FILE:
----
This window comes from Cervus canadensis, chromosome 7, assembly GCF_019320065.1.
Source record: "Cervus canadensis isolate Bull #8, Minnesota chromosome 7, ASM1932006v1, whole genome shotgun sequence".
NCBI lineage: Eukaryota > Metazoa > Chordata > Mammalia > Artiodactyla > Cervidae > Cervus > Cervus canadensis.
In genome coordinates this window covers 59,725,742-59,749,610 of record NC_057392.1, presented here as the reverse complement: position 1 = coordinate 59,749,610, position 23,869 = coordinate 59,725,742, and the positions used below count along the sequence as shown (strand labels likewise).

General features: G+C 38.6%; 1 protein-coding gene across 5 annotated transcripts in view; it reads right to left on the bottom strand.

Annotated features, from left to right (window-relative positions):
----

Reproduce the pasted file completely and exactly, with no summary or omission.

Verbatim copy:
This window comes from Cervus canadensis, chromosome 7, assembly GCF_019320065.1.
Source record: "Cervus canadensis isolate Bull #8, Minnesota chromosome 7, ASM1932006v1, whole genome shotgun sequence".
NCBI lineage: Eukaryota > Metazoa > Chordata > Mammalia > Artiodactyla > Cervidae > Cervus > Cervus canadensis.
In genome coordinates this window covers 59,725,742-59,749,610 of record NC_057392.1, presented here as the reverse complement: position 1 = coordinate 59,749,610, position 23,869 = coordinate 59,725,742, and the positions used below count along the sequence as shown (strand labels likewise).

General features: G+C 38.6%; 1 protein-coding gene across 5 annotated transcripts in view; it reads right to left on the bottom strand.

Annotated features, from left to right (window-relative positions):